Thursday, April 9, 2009

Here's the Deal: Pay Even More Money for Something You Don't Watch

York University professor Wayne Rowland thinks CBC should forget about running revenue generating commercials and popular shows. What's the catch?

If the CBC is to survive the shock-doctrine opportunism of federal Conservatives bent on either privatization or elimination of the public broadcaster, it needs to once and for all come to terms with the festering albatross that is commercial sponsorship on its television network.


Crunching the numbers in the most recent CBC annual report, it looks as though roughly a third of television's operating expenses are covered by ad revenue of just over $300 million. So, if CBC TV were to go advertising-free cold turkey, as it were, it would have to find internal savings of something like 30 per cent.

Without access to the corporate accounts one can only speculate on where that might come from, but a shortened broadcast schedule would lower plant costs, and dropping professional sports would take a big bite out of production costs.

Yeah, that's right. Drop hockey, the only thing anybody watches the CBC for.

But maybe cold turkey is not the only answer. Why should it be assumed that Canadians, who take such pride in that other defining institution, medicare, would not be willing to ante up a few more dollars a year to support an ad-free CBC TV service?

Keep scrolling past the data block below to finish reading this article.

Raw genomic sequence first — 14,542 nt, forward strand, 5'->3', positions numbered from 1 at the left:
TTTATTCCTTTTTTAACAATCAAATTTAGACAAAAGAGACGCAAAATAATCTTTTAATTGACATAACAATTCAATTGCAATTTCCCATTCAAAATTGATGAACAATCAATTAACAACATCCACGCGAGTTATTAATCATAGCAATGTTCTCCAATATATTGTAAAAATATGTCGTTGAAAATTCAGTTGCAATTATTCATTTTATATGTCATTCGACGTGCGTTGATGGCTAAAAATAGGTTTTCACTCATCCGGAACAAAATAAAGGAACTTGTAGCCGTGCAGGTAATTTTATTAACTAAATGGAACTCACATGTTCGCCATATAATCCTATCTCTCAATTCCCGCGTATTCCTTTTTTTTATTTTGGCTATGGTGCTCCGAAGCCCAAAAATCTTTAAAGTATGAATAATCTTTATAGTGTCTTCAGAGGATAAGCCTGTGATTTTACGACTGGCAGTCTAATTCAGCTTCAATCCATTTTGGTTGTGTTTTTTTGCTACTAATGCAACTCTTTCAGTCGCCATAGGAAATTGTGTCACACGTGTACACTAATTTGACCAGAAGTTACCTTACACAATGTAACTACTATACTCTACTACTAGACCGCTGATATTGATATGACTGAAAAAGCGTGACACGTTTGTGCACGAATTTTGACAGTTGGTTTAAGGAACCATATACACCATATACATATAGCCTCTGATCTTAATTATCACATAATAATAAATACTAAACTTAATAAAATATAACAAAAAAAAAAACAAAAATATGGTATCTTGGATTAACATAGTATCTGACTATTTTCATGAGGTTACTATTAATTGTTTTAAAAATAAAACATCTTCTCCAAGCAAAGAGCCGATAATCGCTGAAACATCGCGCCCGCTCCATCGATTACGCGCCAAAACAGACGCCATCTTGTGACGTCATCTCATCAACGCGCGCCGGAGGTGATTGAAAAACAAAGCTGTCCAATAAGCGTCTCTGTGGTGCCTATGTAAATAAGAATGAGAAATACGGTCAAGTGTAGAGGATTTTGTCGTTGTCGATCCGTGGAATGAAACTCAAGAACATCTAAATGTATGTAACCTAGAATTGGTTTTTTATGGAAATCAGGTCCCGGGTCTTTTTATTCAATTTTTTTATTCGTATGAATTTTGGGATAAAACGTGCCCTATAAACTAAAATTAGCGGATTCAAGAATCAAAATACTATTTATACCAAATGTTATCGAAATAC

A few months ago French President Nicolas Sarkozy did away with prime-time advertising on the country's public television network: the annual cost per capita went from $65 to $77. In Britain, taxpayers fork out $124 a year for the cultural cornucopia that is the BBC. Canadians pay a measly $34 each for the CBC. Raise that by about $5 and we've covered the advertising shortfall.

If we can salvage CBC TV as a centre for innovative, uniquely Canadian programs of exceptional quality, then CBC Radio will have a secure future as well.

Sure, make it completely unwatchable and expect taxpayers to fork over more. This professor is so out of touch he doesn't want any regular people to have a say, not even as ratings. (Without commercials, who cares how many people are watching?)

It's even more outrageous from a political point of view, as the CBC has been the propaganda arm of the Liberal Party my entire life. Why should I be forced to pay for its upkeep? It's like the TASS News Agency from the old Soviet Union.

Also, it annoys me that they keep talking about CBC quality programming, as if it's a given. What quality programing have we seen so far? Perhaps on the radio, which I don't listen to, because I can't find any clear online outlet or podcasts. I do listen to NPR in that capacity everyday.

Hat tip: Pat

1 comment:

  1. This was an unbelievable article. What a great business model, produce something people do not want, and force their tax money into paying for it. What a dream business. Open a shop, produce something no one will buy, and have the government pay for all your costs. Professor Rowland is a complete crack pot. He believes the profit motive is some sort of "shock doctrine". The fact that this article was printed in a newspaper, gives you some idea how bad the mainstream media has become.